The city of Hamtramck has been released from receivership, state officials said Friday.

Effective immediately, the city's government regains full control of the Hamtramck's internal operations and finances without state oversight, Michigan Treasurer Nick Khouri said in a statement.

“Today marks an important achievement for Hamtramck residents, the city and all who have contributed to moving the city back to a path of fiscal stability,” he said. “I am pleased to say the city is released from receivership.”

Khouri said the Hamtramck Receivership Transition Advisory Board has also been dissolved. The board was appointed in 2014.

He also said the city's 2017 audit showed the community had a general fund balance of $6.5 million at the end of the fiscal year.

Hamtramck Mayor Karen Majewski lauded the city’s administration for working together to balance the budget.

One significant change to the operation included handling more functions internally instead of hiring contractors, Majewski said. City officials are confident they can maintain this stability, the mayor said. 

“Hamtramck is in a great position for solid growth in the future,” Majewski said. “I am pleased with the progress the city has made and ready to move forward.”

Michigan's Treasury Department was asked to conduct a preliminary review of Hamtramck's finances in February 2013. Four months later, Gov. Rick Snyder declared a financial emergency existed in the city.

The city's finances and operations were placed under the control of an emergency financial manager between July 2013 and December 2014, when the emergency was resolved and the receivership board was appointed to supervise the city's transition to local control.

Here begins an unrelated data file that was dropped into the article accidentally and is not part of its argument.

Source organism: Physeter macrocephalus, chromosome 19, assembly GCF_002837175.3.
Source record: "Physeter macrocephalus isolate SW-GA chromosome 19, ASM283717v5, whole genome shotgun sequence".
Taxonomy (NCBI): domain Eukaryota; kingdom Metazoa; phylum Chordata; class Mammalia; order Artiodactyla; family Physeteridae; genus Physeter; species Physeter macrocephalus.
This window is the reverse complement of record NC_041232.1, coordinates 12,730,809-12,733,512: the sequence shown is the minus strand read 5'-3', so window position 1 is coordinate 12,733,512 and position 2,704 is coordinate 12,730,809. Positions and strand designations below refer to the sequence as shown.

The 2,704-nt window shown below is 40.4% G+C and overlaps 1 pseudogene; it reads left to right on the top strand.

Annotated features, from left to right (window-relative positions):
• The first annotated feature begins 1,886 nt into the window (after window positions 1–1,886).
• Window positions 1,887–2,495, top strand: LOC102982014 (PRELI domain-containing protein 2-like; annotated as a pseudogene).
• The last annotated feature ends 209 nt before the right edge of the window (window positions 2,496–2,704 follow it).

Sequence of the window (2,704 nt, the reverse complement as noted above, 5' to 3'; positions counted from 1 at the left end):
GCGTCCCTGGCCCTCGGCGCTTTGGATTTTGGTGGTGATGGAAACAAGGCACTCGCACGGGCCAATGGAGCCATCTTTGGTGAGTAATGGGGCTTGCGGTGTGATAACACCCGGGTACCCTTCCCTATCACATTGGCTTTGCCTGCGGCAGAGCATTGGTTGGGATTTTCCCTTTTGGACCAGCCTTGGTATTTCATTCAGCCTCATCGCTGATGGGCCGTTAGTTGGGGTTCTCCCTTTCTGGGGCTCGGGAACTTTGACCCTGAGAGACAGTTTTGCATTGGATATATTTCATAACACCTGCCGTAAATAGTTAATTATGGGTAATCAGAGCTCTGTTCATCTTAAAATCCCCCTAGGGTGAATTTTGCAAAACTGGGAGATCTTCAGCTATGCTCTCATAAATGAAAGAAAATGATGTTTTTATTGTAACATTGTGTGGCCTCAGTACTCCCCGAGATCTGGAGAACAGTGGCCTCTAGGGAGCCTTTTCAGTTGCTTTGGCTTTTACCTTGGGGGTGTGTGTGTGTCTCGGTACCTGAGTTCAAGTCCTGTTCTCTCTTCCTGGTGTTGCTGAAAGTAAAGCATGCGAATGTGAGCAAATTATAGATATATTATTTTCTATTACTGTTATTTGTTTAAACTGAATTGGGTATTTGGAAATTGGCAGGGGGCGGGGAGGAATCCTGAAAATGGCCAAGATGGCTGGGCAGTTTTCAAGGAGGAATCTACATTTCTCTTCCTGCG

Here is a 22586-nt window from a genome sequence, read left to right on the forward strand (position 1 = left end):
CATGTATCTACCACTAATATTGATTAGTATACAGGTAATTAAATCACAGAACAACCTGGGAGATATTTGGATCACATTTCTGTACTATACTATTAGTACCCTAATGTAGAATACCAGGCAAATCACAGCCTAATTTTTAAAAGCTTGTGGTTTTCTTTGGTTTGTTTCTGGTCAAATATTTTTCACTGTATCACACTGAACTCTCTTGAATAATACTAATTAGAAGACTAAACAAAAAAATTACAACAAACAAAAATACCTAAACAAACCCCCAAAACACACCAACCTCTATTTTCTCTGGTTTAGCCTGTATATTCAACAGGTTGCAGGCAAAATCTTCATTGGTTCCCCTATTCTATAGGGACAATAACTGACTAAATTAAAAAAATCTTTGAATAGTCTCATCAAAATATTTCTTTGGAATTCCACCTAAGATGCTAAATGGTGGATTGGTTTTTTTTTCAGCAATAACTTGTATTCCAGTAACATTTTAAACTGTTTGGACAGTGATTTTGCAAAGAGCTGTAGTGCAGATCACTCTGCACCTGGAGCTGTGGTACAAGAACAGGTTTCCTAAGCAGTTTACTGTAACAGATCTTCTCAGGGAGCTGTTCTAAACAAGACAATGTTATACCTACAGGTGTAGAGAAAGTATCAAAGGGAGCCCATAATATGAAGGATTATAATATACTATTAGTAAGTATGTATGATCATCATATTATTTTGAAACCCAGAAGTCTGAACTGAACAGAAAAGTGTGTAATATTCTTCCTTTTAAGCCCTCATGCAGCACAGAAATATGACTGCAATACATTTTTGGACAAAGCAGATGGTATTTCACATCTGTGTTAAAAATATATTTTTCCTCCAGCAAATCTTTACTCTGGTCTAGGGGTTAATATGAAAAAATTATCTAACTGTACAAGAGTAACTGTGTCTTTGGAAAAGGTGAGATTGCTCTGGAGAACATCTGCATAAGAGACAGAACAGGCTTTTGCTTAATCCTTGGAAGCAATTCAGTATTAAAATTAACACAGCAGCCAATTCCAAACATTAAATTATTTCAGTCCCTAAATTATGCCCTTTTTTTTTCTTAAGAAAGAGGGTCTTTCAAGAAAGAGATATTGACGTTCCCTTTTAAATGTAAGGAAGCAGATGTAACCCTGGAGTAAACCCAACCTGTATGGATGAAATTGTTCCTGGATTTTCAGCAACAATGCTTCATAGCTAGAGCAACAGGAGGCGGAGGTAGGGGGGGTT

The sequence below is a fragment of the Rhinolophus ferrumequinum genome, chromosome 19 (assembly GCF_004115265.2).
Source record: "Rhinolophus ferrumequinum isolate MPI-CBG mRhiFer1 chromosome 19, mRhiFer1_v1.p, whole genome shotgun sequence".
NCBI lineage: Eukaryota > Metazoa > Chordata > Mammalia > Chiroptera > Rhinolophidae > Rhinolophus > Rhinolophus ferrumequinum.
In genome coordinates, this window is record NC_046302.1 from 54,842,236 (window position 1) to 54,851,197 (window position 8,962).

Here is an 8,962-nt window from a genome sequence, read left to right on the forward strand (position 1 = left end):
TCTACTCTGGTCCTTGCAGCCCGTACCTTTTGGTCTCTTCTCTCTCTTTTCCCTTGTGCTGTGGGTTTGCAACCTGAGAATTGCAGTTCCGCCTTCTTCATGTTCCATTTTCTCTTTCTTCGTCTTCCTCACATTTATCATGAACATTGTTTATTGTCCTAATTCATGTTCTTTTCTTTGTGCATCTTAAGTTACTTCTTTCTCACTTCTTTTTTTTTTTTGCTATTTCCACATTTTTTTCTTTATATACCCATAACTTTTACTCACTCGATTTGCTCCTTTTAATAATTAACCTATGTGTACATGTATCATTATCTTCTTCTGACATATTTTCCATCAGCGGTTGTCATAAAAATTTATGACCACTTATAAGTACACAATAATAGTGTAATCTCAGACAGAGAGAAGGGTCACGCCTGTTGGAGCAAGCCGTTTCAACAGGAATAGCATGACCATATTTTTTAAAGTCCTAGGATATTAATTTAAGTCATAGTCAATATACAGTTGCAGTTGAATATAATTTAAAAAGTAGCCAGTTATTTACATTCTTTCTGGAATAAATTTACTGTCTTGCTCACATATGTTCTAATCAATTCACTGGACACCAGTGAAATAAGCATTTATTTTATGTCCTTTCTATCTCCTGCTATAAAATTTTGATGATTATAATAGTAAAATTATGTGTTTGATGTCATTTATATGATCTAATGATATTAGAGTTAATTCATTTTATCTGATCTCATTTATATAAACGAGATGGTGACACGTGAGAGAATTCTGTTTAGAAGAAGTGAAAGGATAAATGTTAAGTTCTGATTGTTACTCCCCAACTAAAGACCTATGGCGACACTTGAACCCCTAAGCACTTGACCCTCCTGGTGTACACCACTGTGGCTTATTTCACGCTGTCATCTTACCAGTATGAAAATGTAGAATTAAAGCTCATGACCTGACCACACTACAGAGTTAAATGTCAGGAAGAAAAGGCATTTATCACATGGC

Majewski said the loss of state oversight won’t have a big impact because the city virtually made its own decisions before now. The state only had to approve them. 

The mayor said Hamtramck will now focus on hiring a permanent city manager. The municipality currently has an acting manager, but city council plans to ask voters in August to amend the charter to ease the requirements for the job, Majewski said. 

“I’m a little surprised that the state left before we hired a permanent city manager,” she said. 

The city is also looking to revive its economic development department by hiring a new director. 

“There’s a lot of stuff going on in Metro Detroit right now,” Majewski said. “And Hamtramck is right in the center of it. We need to make sure none of those opportunities pass us by.”

State officials said the cities of Allen Park, Benton Harbor, Ecorse, Lincoln Park and Pontiac have been released from receivership and had their receivership boards dissolved over the last two years. 

The city of Flint is the only municipality under state oversight through a receivership board.

Staff writer Nicquel Terry contributed.


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